Prices Paid And Prices Received Diffusion Indices

Each month the Philadelphia Fed releases the Business Outlook Survey, which contains a variety of information concerning business conditions.

As seen on the site:

The Business Outlook Survey is a monthly survey of manufacturers in the Third Federal Reserve District. Participants indicate the direction of change in overall business activity and in the various measures of activity at their plants: employment, working hours, new and unfilled orders, shipments, inventories, delivery times, prices paid, and prices received. The survey has been conducted each month since May 1968.

One component of this survey are diffusion indices for both “Prices Paid” and “Prices Received.” (for those unaware, this survey provides the following definition:  “Diffusion indexes represent the percentage indicating an increase minus the percentage indicating a decrease.”)

Doug Short provides a monthly blog post concerning the Philadelphia Fed’s Business Outlook Survey.  For reference purposes, here is a chart he has created that shows, from a long-term perspective, the “Prices Paid” and “Prices Received” diffusion indices (shown by the dots) and their 12-month moving averages (shown by the solid lines) :

(click on chart to enlarge image)

Dshort July 2013 Philly-Fed-PPC-and-PRC-12MA

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StratX, LLC offers the above data and projections for informational purposes only, and does not necessarily agree with information provided by these outside parties.

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StratX, LLC (stratxllc.com) is a management consulting firm and strategic advisory that focuses on the analysis of current and future business conditions, and offers corporations and businesses advice, strategies, and actionable methods on how to optimally increase revenues and profitability.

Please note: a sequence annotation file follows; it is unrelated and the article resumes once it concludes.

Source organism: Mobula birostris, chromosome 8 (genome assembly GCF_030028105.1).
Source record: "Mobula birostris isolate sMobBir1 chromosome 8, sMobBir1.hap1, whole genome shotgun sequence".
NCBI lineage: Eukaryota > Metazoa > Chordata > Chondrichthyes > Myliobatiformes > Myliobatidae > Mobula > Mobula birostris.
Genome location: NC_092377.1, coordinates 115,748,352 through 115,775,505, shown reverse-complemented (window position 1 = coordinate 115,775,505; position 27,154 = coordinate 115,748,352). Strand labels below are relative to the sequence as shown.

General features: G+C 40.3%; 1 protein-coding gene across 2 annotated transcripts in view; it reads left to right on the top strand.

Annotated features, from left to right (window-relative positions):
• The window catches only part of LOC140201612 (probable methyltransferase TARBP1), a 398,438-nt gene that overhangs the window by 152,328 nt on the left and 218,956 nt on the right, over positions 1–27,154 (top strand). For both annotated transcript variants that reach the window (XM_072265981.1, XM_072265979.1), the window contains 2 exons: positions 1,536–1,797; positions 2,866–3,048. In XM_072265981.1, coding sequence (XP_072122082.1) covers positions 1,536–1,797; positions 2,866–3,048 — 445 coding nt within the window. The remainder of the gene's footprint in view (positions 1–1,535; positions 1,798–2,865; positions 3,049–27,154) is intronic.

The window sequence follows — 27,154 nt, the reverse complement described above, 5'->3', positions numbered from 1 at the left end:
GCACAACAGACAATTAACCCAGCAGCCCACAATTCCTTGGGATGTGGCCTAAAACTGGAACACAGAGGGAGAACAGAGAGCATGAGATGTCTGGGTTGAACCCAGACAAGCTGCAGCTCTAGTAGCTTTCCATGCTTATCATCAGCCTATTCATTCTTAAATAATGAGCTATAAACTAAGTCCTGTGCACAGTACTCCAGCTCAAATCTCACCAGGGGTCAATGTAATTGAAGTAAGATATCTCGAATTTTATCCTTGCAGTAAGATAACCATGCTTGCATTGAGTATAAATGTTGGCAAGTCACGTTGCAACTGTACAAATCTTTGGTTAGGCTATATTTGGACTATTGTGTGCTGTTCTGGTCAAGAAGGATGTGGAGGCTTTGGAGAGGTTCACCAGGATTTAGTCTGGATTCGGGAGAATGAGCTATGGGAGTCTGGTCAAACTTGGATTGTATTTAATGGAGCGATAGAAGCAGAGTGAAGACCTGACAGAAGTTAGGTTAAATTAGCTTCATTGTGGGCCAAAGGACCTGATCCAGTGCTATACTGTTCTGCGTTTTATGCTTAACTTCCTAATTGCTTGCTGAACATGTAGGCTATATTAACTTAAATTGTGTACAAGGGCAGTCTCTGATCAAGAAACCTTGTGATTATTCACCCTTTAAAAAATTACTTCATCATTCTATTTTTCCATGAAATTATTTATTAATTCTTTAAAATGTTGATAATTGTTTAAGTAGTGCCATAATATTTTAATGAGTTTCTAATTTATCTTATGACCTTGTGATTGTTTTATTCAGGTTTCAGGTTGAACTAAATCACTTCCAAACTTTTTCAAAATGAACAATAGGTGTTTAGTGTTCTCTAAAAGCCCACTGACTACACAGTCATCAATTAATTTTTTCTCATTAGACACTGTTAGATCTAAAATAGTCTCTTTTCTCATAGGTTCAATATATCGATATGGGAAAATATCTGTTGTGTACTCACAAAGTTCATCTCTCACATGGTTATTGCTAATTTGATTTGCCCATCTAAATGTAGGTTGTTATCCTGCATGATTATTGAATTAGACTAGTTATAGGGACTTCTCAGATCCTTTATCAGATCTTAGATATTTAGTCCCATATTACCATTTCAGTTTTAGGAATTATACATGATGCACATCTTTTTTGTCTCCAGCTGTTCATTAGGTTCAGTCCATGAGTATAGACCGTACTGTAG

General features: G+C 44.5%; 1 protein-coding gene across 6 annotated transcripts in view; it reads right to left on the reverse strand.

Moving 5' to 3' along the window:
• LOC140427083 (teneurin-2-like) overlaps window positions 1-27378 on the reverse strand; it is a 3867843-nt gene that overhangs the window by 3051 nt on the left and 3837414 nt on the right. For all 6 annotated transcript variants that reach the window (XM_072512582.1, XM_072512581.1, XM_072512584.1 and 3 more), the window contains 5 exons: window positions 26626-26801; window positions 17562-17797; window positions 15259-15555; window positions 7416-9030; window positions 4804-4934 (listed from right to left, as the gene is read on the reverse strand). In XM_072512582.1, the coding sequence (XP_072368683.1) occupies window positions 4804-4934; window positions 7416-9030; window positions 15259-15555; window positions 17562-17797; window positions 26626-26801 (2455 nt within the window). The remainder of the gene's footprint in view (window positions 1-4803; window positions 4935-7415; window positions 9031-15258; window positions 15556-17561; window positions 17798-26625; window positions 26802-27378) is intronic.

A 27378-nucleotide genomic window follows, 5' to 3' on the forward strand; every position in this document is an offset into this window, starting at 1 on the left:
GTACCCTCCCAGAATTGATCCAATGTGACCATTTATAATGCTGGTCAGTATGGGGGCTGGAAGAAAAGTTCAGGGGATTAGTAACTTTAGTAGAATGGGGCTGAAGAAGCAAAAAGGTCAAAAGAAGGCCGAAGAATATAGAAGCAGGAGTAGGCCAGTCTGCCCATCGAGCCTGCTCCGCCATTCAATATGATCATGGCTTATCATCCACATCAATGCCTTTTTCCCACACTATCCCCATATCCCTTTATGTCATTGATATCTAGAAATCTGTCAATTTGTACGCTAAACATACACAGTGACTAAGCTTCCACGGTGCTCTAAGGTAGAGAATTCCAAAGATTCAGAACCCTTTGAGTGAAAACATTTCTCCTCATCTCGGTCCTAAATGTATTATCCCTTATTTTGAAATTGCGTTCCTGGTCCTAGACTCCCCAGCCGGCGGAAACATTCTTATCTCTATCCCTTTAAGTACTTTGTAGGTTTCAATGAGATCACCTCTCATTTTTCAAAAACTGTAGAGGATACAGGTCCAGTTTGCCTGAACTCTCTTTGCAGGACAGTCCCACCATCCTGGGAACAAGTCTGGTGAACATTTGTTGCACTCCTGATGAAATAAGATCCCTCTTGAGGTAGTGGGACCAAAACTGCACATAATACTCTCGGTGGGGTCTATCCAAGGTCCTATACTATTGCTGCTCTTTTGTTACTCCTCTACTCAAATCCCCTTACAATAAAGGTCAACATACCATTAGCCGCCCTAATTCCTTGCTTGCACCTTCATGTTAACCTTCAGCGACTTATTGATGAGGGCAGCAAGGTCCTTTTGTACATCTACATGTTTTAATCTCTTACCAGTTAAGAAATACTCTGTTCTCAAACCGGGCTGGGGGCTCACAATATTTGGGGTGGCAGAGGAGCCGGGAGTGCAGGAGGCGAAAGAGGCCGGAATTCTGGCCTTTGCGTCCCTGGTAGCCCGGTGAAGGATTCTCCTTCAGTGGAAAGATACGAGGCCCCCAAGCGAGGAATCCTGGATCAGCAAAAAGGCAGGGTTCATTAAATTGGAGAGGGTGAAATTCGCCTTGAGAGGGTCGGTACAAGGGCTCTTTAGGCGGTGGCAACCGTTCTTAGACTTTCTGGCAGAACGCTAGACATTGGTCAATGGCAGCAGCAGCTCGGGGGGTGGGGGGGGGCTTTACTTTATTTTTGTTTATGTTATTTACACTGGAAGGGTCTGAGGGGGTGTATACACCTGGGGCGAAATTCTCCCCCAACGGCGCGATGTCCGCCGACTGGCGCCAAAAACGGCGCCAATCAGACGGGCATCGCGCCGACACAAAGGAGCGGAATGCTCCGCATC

Low Inflation’s Impact On Pricing And Revenue

The Wall Street Journal published an article on July 15, titled “Tame Inflation Also Has Some Drawbacks,” that discusses various aspects of low inflation and its impact, including companies’ ability to raise prices and other aspects impacting corporate earnings and revenues.

An excerpt from the article :

While tame prices avoid spooking the Fed, freeing it to consider factors such as unemployment, they may be too subdued. Rising prices boost companies’ top lines and, ultimately, profits. That is needed to underpin stock gains. With margins already well above average, corporate revenue must start pulling its weight. As earnings season gets under way in earnest this week, it seems possible, though, that year-over-year revenue will be about flat. This would mark the third-consecutive quarter of ennui.